Danny Bent, founder of London-based fitness programme Project Awesome, agrees.

Project Awesome offers “free, fun, loud and colourful” running classes to people of all abilities, with those taking part encouraged to don bright colours, ‘80’s-style leg-warmers and stop for “20-second dance interludes” mid-run.

“People are clearly buzzing after the workouts,” says Bent, who believes the sense of community and post-workout coffee sessions keep them coming back.

“They say they’re 10 times more productive at work on a Project Awesome day.”

This buzz could also be down to the outdoor nature of Project Awesome, as research suggests that exercising outdoors can leave people feeling more energetic and positive compared to training indoors.

Change up the intensity

But what happens if your workout partner bails or the great British weather takes a drizzly turn?

Well, good news: you can still achieve an athlete’s high by alternating the intensity of your training.

Research from the University of Arizona, USA, suggests that moderate-intensity exercise (70-85 per cent of your maximum heart rate) is best for triggering a high.

This is because it creates an environment in which blood flow is maximised and endocannabinoid receptors are the most stimulated and receptive.

Research from the University of Turku, Finland, does suggest differently.

Researchers compared opioid release after moderate- and high-intensity exercise, finding that high-intensity interval training (HIIT) led to the biggest increase in endorphin flow.

But don’t sweat it; moderate-intensity aerobic workouts still left participants feeling euphoric, suggesting that the athlete’s high really is a subjective experience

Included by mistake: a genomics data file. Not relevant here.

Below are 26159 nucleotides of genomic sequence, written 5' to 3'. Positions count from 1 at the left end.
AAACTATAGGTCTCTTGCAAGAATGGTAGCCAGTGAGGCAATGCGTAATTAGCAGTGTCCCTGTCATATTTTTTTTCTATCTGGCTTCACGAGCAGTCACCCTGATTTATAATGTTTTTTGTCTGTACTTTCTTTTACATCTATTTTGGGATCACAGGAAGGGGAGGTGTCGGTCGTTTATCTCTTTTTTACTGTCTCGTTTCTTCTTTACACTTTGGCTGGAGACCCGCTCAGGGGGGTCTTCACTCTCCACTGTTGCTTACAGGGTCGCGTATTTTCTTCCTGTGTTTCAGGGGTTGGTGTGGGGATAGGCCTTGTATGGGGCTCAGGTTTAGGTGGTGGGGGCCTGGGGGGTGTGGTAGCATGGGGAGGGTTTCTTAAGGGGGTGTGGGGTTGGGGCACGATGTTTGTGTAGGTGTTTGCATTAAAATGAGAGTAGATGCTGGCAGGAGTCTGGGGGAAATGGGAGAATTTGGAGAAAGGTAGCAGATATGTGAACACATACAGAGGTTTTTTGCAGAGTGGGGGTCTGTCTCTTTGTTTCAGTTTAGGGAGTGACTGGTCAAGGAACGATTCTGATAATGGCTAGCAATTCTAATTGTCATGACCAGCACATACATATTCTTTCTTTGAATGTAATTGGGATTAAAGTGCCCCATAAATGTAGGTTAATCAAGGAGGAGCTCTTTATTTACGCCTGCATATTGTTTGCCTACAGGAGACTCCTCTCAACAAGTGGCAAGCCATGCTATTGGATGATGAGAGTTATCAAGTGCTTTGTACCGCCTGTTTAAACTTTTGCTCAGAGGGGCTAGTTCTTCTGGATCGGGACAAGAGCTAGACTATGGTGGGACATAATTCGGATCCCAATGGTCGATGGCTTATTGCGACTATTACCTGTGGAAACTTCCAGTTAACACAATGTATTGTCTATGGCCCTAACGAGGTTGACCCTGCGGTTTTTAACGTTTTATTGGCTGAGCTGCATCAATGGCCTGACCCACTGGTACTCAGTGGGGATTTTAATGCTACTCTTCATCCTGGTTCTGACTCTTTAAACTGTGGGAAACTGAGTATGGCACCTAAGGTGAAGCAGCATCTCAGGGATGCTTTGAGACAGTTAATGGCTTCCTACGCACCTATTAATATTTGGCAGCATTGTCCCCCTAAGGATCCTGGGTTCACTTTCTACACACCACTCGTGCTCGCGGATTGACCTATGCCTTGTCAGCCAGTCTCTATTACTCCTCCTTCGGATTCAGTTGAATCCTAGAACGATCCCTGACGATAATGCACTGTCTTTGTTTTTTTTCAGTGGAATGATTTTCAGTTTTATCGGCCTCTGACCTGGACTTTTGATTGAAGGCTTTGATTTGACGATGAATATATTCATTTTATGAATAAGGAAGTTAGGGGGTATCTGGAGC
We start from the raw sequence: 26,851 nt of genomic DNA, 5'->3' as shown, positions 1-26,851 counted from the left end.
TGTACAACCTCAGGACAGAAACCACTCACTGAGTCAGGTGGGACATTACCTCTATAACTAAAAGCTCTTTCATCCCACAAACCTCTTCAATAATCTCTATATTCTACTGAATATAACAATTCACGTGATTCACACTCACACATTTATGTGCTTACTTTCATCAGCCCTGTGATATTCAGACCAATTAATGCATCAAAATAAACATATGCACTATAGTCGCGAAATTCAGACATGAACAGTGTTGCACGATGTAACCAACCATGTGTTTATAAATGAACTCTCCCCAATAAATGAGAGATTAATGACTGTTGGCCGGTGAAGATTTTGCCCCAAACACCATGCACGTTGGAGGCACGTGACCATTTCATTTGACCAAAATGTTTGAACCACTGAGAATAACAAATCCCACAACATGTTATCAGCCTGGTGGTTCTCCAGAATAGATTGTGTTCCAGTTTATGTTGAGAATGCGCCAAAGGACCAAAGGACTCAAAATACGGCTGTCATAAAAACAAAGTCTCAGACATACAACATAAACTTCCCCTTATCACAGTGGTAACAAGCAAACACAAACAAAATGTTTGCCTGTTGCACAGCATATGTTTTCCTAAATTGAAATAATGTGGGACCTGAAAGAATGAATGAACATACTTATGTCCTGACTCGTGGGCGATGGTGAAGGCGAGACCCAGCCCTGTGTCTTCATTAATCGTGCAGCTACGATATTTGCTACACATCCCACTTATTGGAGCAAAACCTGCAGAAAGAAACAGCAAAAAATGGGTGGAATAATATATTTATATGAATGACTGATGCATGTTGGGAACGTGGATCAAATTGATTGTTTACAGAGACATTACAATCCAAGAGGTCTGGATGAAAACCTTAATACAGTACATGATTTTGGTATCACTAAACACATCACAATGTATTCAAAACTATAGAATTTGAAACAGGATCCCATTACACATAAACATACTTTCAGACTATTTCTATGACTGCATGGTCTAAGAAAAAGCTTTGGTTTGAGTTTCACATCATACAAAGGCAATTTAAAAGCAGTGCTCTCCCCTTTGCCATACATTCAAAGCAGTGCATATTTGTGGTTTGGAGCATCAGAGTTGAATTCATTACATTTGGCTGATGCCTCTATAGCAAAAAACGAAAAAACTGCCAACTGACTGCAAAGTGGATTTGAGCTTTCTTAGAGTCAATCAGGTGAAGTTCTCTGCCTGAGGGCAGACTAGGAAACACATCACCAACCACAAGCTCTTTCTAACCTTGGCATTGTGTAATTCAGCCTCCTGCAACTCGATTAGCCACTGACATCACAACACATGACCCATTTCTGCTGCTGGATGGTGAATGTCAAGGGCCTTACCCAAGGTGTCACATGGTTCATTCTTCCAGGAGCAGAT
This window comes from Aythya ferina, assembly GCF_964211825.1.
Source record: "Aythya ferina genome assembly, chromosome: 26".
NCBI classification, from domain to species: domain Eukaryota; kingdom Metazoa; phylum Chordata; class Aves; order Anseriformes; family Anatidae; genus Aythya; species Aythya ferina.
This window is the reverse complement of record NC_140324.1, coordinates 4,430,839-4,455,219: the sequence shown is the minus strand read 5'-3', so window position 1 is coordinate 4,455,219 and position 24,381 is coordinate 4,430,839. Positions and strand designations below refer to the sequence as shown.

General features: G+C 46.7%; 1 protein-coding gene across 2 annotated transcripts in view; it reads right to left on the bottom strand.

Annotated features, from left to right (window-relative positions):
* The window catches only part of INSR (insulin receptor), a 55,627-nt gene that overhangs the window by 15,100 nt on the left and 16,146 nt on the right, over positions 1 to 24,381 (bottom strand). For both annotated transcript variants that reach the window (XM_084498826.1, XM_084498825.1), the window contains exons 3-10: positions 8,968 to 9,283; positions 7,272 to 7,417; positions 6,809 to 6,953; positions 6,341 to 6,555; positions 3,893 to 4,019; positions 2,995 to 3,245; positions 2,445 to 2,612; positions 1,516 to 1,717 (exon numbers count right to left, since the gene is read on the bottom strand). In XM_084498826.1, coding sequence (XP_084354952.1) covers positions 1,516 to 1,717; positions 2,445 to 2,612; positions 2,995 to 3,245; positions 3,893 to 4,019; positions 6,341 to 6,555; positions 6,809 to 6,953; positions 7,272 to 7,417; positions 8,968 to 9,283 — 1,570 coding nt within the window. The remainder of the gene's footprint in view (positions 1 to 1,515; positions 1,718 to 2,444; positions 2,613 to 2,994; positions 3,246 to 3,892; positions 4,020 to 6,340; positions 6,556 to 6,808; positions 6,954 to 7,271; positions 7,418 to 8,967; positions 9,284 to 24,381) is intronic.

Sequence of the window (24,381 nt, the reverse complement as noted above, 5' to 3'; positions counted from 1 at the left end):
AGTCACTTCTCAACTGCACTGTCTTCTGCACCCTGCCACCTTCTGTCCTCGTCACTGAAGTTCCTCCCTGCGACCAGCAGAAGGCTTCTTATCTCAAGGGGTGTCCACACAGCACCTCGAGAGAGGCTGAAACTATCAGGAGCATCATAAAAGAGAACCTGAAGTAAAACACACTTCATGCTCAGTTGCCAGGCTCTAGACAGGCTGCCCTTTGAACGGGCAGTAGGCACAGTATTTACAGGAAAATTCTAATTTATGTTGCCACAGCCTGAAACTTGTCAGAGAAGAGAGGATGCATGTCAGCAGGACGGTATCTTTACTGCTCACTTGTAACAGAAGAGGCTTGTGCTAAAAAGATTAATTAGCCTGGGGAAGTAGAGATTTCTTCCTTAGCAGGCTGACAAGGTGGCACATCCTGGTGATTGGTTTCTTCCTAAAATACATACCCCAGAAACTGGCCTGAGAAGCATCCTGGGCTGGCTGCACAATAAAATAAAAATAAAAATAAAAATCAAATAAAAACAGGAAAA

There could be more ways to increase that workout buzz too.

A study from McGill University, Canada, found that dopamine levels increased by nine per cent when participants listened to their favourite music.

So if you’re working out alone, consider wearing headphones to increase euphoria.

Meanwhile, Stuart Walton, fitness coach and co-founder of fitness plan MyActiveSelf, believes in working towards a personal goal.

“Whilst research shows a buzz or high as a result of exercise, the same can be said for achieving a goal and the milestones along the way,” he says.

“It’s the consistency over a period of time that will lead to the achievement of these long-term goals and the highs that go with them.”

However, according to Walton, the most important factor is finding an activity that you enjoy.

“I ask people to consider if they aren’t feeling a high from the exercise or sport they choose to do, why are they doing it in the first place?” he says.

The solution? “Switch — it really is that easy.”

The psychological factor

Of course, there’s the possibility that the athlete’s high could all be in our heads.

Journalist Kate Ng Shu-Yi says: “After an intense HIIT workout I feel pumped — I can feel the blood pounding in my ears and I don’t feel the pain as much.

“But it’s the realisation of ‘I actually did that’ that makes me feel this way, like I’ve really impressed myself.”

Scotty McGlynn, activist and podcast host, adds: “I swim five days a week for one hour, it gives me a feeling that I just can’t live without now.”

Whether you need to dig out your retro leg-warmers, throw on a banging playlist or grab a friend, there are endless ways to feel a buzz from your workout.

And who knows, if you work hard enough you could be on your way to basking in the glory of your newfound athlete’s high.